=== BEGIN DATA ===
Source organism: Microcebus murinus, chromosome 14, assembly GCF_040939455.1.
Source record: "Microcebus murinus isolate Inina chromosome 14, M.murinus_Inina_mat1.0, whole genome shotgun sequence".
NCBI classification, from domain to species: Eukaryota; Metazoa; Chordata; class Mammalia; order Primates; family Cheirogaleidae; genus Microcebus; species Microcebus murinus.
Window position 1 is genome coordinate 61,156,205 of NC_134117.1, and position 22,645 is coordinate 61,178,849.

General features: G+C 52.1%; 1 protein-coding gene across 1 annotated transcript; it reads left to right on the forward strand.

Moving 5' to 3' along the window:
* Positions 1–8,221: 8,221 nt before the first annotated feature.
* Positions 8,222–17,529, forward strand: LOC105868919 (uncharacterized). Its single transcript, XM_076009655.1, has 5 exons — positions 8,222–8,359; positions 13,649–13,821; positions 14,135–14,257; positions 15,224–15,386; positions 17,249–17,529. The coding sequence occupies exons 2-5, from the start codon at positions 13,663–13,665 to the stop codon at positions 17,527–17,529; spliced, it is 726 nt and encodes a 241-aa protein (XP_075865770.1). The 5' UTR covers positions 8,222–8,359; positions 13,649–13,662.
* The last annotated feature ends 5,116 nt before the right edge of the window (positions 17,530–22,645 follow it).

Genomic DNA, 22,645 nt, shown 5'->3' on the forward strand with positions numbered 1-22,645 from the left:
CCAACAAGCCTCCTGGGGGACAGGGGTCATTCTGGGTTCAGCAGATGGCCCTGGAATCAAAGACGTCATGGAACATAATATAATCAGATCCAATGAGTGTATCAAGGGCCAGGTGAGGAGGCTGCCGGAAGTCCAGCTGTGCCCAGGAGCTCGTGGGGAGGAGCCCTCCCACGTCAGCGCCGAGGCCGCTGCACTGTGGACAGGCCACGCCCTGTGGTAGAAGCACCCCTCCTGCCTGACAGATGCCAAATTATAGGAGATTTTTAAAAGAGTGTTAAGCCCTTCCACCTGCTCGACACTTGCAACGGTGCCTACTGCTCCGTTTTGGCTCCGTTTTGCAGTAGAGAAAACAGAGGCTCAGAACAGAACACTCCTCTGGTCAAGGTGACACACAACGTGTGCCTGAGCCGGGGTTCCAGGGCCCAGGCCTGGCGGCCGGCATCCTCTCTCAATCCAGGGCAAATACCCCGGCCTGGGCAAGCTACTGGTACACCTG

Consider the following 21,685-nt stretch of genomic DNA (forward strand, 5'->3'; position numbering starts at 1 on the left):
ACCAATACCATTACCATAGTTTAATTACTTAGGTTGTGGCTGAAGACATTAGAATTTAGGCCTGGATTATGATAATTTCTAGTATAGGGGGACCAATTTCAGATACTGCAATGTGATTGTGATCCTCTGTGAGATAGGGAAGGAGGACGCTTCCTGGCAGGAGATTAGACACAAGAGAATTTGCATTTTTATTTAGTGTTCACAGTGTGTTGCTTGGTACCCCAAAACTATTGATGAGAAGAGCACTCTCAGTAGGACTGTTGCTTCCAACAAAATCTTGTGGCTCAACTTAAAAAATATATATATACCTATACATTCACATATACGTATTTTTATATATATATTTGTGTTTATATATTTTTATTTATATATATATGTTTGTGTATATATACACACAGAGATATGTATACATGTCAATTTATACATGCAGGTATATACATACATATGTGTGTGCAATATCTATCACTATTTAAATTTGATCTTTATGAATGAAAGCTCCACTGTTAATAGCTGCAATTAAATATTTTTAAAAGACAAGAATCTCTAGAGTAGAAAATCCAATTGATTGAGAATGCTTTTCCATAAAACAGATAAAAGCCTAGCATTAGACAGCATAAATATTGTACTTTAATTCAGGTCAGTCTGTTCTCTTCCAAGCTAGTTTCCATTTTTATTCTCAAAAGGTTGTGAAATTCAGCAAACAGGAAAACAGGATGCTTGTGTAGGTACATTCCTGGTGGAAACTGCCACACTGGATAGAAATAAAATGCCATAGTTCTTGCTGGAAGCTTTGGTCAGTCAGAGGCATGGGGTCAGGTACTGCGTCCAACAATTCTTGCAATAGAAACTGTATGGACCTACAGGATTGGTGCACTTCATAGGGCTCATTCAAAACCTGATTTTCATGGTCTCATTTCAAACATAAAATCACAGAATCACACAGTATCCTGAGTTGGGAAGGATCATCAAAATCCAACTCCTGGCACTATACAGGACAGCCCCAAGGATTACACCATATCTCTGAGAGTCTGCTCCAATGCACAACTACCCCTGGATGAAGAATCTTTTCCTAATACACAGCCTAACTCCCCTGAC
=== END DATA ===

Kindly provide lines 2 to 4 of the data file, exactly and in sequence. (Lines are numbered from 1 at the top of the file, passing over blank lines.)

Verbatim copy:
Source record: "Microcebus murinus isolate Inina chromosome 14, M.murinus_Inina_mat1.0, whole genome shotgun sequence".
NCBI classification, from domain to species: Eukaryota; Metazoa; Chordata; class Mammalia; order Primates; family Cheirogaleidae; genus Microcebus; species Microcebus murinus.
Window position 1 is genome coordinate 61,156,205 of NC_134117.1, and position 22,645 is coordinate 61,178,849.